The first discovery of chaos was Henri Poincaré (Peterson, 1993). When he was examining the three-body problem which essentially consists of nine simultaneous differential equations, he found that there can be orbits which are nonperiodic, and yet not forever increasing nor approaching a fixed point. The main catalyst for the development of chaos theory was the electric computer. The identification of chaos involves repeated iterations of mathematical formula, which is often impractical by hand. Computers made repeated calculations practical. In particular, figures and images made it possible to visualize these systems. An early pioneer of the theory was Edward Lorenz (1963) whose research on chaos came about accidentally when he was studying weather prediction in 1961, using a simple digital computer to run his weather simulation. He found out that a tiny difference in the initial conditions can lead to quite different weather patterns, even though according to the traditional theory the resulted weather patterns should be almost the same. Chaos was observed by a number of experiments before it was recognized. For instance, Yoshisuke Ueda identified a chaotic phenomenon as such by using an analog computer on November 21, 1961 (Ueda, 2001). Nevertheless, his supervising professor did not believe in chaos and he prohibited Ueda from publishing his findings until 1970. In December 1977, the New York Academy of Science organized the first symposium on chaos. Since then, chaos theory progressively emerged as a transdisciplinary and institutional discipline, partly under the name of nonlinear dynamic theory. Alluding to Kuhn’s concept of paradigm, some chaologists claimed that this new theory was an example of such a shift.

This study shows how chaos theory has been applied to economics. Our inquiry is specially related to nonlinear studies of social and economic issues. The study is concentrated on theoretical models of economic chaos. By introducing the economic models which exhibit chaotic behavior both in discrete and continuous times in different dimensions, we demonstrate wide applications of chaos theory in different schools of economics. In particular, the paper argues that chaos theory is a basic tool for integrating various economic theories. Application 1 introduces the logistic map and examines the one-dimensional discrete growth model with population by Haavelmo and Stutzer. Application 2 identifies economic chaos in the disequilibrium inventory model by Hommes. Application 3 studies a long-run competitive two-periodic OLG model with money and capital. Application 4 discusses the Lorenz equations and its application to urban dynamics. Application 5 introduces the traditional optimal growth model with multiple capital goods, demonstrating the existence of periodic and aperiodic solutions of the traditional growth model. Finally we conclude the study.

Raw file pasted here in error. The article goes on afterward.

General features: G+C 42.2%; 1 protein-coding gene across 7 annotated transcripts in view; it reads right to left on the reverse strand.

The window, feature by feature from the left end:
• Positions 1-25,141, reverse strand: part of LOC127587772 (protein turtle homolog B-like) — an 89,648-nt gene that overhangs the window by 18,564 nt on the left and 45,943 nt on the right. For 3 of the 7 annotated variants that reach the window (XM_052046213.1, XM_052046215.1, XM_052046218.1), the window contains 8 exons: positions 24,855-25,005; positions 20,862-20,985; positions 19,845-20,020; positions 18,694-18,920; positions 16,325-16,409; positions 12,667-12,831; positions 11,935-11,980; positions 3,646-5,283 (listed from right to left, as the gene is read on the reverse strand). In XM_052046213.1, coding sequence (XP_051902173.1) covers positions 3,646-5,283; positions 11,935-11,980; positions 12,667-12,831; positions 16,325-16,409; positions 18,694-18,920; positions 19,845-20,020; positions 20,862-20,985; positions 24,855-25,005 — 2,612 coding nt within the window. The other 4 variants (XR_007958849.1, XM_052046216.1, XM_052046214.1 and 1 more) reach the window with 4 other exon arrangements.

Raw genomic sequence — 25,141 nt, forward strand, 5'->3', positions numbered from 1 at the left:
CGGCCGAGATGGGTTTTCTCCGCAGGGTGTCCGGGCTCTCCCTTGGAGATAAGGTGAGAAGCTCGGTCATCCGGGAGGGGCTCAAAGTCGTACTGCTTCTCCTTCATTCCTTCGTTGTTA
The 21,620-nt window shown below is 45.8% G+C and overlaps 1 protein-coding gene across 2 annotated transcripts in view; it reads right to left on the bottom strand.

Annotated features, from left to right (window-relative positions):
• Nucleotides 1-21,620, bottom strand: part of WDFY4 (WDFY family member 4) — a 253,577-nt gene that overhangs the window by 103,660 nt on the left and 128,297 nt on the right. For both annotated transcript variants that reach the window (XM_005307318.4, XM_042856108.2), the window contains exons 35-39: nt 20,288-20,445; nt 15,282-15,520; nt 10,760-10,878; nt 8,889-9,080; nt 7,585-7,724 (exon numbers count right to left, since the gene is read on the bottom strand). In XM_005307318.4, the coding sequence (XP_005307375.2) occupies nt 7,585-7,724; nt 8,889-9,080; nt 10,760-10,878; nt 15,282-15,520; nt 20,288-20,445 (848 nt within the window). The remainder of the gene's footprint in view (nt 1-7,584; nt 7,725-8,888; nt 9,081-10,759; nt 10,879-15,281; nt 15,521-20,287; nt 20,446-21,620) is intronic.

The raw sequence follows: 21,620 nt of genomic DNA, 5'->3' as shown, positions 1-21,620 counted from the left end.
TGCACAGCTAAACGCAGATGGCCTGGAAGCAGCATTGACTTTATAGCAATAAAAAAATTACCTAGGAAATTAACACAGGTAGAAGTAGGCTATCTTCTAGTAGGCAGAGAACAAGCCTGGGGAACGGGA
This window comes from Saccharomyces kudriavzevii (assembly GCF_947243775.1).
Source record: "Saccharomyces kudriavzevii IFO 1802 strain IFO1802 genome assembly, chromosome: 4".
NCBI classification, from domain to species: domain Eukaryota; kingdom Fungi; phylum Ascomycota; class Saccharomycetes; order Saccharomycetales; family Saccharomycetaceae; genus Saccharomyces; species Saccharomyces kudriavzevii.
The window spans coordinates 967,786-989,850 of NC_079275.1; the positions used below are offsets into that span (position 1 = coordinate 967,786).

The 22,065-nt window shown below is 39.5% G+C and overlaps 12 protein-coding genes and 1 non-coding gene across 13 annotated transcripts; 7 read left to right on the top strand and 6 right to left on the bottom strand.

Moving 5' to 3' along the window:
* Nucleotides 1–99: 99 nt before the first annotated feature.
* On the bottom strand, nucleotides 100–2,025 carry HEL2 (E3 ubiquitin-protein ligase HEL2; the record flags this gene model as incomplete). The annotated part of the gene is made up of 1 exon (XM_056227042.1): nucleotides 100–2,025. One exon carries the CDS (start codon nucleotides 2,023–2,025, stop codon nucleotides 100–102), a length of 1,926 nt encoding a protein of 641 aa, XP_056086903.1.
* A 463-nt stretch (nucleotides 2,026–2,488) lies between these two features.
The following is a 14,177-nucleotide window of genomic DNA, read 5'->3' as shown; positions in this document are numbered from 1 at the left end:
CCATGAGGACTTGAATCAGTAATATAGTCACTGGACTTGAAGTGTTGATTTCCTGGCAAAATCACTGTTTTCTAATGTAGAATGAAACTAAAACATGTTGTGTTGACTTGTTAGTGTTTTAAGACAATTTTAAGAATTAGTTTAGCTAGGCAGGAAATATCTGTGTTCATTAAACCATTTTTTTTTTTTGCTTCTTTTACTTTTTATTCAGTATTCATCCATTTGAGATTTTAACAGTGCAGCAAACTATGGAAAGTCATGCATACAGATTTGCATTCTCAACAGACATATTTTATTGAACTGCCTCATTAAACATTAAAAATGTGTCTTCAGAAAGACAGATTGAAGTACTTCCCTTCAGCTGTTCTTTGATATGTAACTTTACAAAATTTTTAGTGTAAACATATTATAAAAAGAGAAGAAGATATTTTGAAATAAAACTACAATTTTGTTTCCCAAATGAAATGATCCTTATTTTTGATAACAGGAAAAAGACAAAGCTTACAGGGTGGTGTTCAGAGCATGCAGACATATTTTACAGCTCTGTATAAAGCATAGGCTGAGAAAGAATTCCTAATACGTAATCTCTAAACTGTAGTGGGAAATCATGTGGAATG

Key Terms in this Chapter

Utility Function: u ( x ) of an individual assigns a numerical value to each element in the set X of possible alternatives, ranking the elements of X in accordance with the individual’s preferences.

Production Function: Is a function that shows the amount of output that can be produced by a firm or an entire economy by using any given quantities of inputs (such as capital and labor) for a given technology.

Malthus’ Population Theory: Holds that population tends to increase faster than food supply, with inevitably disastrous results, unless the increase in population is checked by moral restraints or by war, famine, and disease.

Logistic Map: Refers to the difference equation x ( n +1) = ax ( n )[1- x ( n )],, where a is a parameter, and x ( n ) is, for instance, a population size in generation n . The map f ( x ) = ax (1- x ) is called the logistic map.

Bifurcation: Roughly speaking, refers to the phenomenon of a system exhibiting new dynamical behavior as the parameter is varied.

Chaotic Dynamics: Roughly speaking, refers to the dynamic behavior of certain equations F which possess: (a) a non-degenerate n-period point for each n =1, and (b) an uncountable set S ? J (=[0,1]) containing no periodic points and no asymptotically periodic points.

Neoclassical Growth Theory: Asserts that the growth rate of output is determined by exogenous technological growth.